New York City is a city of skyscrapers, high-rises and water towers perched far above the ground. But so much of what connects our city -- the subway system, water and electric utilities, fiber and so on -- lies beneath the ground. In an old, densely built city like New York, instead of perpetually looking to dig up of streets to deliver essential services to NYC businesses, we should be looking to solutions that allow for minimal disruption while providing the highest quality service.
Nowhere is this more applicable than with broadband. It’s become such a common sight to see a Verizon truck and crew blocking off a street so they can lay fiber, but it seems silly that we continue to inflict such inconveniences upon ourselves, especially when less invasive alternatives such as fixed wireless access (a category of high-speed internet access that relies on radio signals instead of cables to provide connections to service providers). Instead of continuing to look to the ground, we should be looking up to the sky for solutions.
It’s far more cost-effective and efficient to deliver broadband to buildings and businesses via the sky instead of digging up the streets. Given that most businesses and buildings outside of Midtown and downtown Manhattan -- in the so-called “digital deserts” -- struggle to get quality high-speed broadband delivered to their premises, building out connectivity via the sky would benefit them greatly. Also, with recent advances in wireless technologies over the past couple of years, the throughput or speed delivered by fixed wireless access is equal to that of fiber.
Even those buildings that are lucky enough to get fiber (i.e., the newly constructed buildings) might have to wait significant periods of time, sometimes up to a year, for the fiber to be installed. In this digital age, waiting up to a year for adequate broadband is an untenable amount of time to be without high-speed internet for any person, let alone any company.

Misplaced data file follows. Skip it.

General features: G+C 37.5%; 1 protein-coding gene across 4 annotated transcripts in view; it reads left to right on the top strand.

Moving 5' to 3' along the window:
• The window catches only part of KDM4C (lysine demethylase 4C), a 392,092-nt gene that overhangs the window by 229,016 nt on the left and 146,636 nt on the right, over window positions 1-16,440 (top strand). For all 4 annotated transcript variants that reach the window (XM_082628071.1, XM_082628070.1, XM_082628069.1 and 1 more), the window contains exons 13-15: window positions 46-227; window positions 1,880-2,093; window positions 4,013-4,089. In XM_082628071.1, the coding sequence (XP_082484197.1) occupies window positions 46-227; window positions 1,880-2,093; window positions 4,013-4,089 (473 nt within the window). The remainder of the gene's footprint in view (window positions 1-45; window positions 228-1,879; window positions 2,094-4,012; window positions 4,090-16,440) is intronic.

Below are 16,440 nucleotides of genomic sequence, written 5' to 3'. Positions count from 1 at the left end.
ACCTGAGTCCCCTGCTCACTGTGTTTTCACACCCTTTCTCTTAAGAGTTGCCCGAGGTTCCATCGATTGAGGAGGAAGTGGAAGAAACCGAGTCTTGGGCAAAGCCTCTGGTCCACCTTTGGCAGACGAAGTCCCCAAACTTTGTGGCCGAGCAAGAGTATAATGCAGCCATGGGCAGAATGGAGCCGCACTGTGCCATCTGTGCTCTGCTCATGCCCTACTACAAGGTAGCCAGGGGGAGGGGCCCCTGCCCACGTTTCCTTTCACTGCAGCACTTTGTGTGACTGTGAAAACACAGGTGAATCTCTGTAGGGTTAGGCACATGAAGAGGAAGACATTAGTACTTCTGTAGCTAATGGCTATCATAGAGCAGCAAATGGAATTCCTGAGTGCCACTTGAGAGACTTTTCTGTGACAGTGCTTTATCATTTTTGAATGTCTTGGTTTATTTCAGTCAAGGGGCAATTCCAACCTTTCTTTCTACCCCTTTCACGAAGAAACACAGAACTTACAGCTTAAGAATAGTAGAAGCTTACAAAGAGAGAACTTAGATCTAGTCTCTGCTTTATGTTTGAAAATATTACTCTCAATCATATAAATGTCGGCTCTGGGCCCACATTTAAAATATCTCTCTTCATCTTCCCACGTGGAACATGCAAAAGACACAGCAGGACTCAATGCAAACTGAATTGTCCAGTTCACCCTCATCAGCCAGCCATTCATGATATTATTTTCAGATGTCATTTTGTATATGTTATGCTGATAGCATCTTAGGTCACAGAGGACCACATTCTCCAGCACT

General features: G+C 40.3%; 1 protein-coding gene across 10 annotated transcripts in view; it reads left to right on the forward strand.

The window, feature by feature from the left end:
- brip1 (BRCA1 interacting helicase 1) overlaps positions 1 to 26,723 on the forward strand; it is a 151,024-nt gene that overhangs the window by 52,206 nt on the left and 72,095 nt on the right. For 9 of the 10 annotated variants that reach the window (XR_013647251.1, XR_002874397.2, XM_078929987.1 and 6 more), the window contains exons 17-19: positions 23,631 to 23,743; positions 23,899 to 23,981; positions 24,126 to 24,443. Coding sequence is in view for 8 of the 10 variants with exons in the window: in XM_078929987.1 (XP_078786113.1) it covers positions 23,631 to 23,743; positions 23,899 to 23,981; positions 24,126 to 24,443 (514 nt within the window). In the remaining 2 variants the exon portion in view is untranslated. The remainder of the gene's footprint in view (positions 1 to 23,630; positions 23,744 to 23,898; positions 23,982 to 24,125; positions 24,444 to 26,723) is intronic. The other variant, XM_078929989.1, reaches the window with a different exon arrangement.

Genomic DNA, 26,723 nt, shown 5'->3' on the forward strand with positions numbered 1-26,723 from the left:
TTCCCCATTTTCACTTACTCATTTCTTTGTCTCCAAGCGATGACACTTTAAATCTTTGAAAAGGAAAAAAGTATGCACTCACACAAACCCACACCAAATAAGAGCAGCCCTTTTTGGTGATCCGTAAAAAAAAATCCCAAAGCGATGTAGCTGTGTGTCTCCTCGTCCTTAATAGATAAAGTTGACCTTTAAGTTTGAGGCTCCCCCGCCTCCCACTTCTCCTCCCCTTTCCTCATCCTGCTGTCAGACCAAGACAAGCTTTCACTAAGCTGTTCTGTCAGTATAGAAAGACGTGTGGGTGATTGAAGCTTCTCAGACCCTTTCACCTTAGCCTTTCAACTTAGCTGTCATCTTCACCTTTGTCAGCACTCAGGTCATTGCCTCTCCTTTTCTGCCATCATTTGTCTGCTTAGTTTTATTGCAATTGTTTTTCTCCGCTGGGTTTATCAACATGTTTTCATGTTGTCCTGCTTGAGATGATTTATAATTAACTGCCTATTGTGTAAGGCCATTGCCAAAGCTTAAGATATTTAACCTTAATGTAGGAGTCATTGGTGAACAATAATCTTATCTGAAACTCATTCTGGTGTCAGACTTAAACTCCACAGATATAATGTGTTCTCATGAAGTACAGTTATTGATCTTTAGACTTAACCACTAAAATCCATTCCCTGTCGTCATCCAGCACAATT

It’s incredible to think that one of the wealthiest cities in the world, home to huge corporations and millions of people, still has such inferior broadband. In a list of the U.S. cities with the fastest Internet connection, NYC doesn’t even make itinto the top 100. Many top real estate developers have multiple buildings without fiber, and because they are unable to support business tenants’ internet needs, they are only able to bring in a fraction of the rent they would have commanded otherwise.
The really shocking thing is that there are still so many building owners who don’t understand why not having high-speed broadband is a critical issue. These owners should look at broadband as if it were a utility like electricity: Would they be able to support a tenant if they didn’t have electricity? Absolutely not -- and the same goes for broadband.
Skywire Networks is one of the companies trying to change this state of affairs by deploying a state-of-the-art fixed wireless broadband network throughout NYC as an alternative to fiber, albeit one that is far less disruptive. There are still large expanses of the city without access to fiber, especially in Brooklyn, Queens and the Bronx. Building out connectivity via the sky would allow those areas to adopt high-speed broadband much quicker than if they were to wait for companies like Verizon to come in and lay down wires, a boon for places with growing numbers of entrepreneurs, work share spaces and corporate offices. And NYC isn’t the only place in the U.S. where fixed wireless access is gaining a foothold: People in every state have access to fixed wireless via providers such as GHz Wireless in Texas and CyberNet Communications in California.
Fixed wireless broadband is dependent on the antenna having a direct line of sight to the provider, which means that it won’t necessarily work as well in certain types of terrain (i.e., mountainous areas) and is more vulnerable to certain types of weather phenomena. That being said, the fact that it’s wireless also makes it more cost-effective for ISPs to offer service to a larger area, as they no longer are required to invest in expensive infrastructure requiring constant upkeep.
Broadband has become a necessity. As a result, it only makes sense to expand its access and availability as quickly and painlessly as possible, especially considering that people’s livelihoods depend on it. In older, dense cities like NYC, delivering high-speed broadband via the sky is the best way to do that. Not only does it remove the disruptions and inconveniences caused by digging up the streets it also makes it easier to bring high-speed internet access to those digital deserts.